Health Care

Both sides open to compromise on ObamaCare birth control case

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Both sides are signaling some openness to a compromise floated by the Supreme Court in a case over ObamaCare’s contraceptive mandate. 

In new briefs filed to the Court, the Obama administration and religious nonprofits challenging the current system responded to the Supreme Court’s unusual order asking for responses to a possible compromise on the case. 

{mosads}The Obama administration maintained its position that the current accommodation for religious nonprofits is lawful and does not need to be changed. But it also added that if a change is required, then the court should make clear that employees of the religious nonprofits will still have access to contraceptive coverage in some form and that the new system is lawful, preventing yet another lawsuit from going forward. 

The religious nonprofits, meanwhile, more enthusiastically welcomed the court’s proposed compromise, saying it was one of “many ways” of setting up a system that would be better than the current one. 

“There are many ways in which the employees of a petitioner with an insured plan could receive cost-free contraceptive coverage through the same insurance company that would not require further involvement by the petitioner, including the way described in the Court’s order,” they wrote. 

The new briefs are in response to a March 29 order from the court that floated a compromise in the case and asked both sides to respond.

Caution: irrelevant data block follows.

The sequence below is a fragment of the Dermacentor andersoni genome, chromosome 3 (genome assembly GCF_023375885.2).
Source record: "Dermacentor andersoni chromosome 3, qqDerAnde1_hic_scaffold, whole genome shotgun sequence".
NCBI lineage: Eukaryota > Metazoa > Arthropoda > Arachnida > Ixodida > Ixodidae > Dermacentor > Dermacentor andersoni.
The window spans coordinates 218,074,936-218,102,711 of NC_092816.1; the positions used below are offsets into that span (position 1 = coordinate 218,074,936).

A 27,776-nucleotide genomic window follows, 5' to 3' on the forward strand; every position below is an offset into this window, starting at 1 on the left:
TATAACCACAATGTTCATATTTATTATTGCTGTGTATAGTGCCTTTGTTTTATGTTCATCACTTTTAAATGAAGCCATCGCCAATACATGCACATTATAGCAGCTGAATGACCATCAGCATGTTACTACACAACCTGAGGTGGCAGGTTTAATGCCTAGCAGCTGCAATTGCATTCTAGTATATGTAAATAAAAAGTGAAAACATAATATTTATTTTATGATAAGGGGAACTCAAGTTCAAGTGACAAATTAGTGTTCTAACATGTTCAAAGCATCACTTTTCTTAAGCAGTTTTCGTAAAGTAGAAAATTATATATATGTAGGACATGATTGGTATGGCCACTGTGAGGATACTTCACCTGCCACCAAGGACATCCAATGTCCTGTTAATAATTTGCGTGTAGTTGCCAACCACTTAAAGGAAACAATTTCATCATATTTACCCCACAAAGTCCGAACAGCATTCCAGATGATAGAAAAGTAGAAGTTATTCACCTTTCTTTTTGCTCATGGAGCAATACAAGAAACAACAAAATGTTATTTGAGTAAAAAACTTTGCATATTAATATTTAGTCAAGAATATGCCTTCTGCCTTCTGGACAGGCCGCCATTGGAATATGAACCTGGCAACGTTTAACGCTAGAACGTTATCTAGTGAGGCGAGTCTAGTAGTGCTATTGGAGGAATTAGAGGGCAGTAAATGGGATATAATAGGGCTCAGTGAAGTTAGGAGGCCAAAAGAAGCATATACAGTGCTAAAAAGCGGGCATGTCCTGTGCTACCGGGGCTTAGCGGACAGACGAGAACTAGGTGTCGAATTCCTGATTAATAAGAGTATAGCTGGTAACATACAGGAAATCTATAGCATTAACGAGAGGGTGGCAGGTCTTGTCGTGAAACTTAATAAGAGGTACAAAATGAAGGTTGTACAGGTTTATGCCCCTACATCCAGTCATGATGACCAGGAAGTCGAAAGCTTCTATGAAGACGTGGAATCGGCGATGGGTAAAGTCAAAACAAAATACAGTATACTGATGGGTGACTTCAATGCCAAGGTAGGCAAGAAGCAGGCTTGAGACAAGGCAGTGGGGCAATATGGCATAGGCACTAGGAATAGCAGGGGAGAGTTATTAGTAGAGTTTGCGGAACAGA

The order from the court provided an example of a system where employers informed their insurance company of their objection to contraceptive coverage at the time the employer signed up for insurance in the first place, eliminating the need for a separate form. 

The goal, the court said, is to address how employees could still get contraceptive coverage “but in a way that does not require any involvement” from the religious employers, meaning they would not have to sign the form that they currently object to. 

The central issue of the case is that religious nonprofits object to the the current system, wherein they fill out a form notifying their insurer of their objection to covering contraceptives, and the insurer then pays for the contraceptives separately. The religious nonprofits argue that filling out this form still makes them complicit in providing the contraceptive coverage. 

The Court’s unusual order considering a compromise could be a way to try to avoid a 4-4 split decision, which appeared likely after oral arguments in the case last month. 

Each side will now respond to the other’s brief by April 20. 

Tags Birth control in the United States Contraceptive mandate Health insurance in the United States Nonprofit organization Patient Protection and Affordable Care Act

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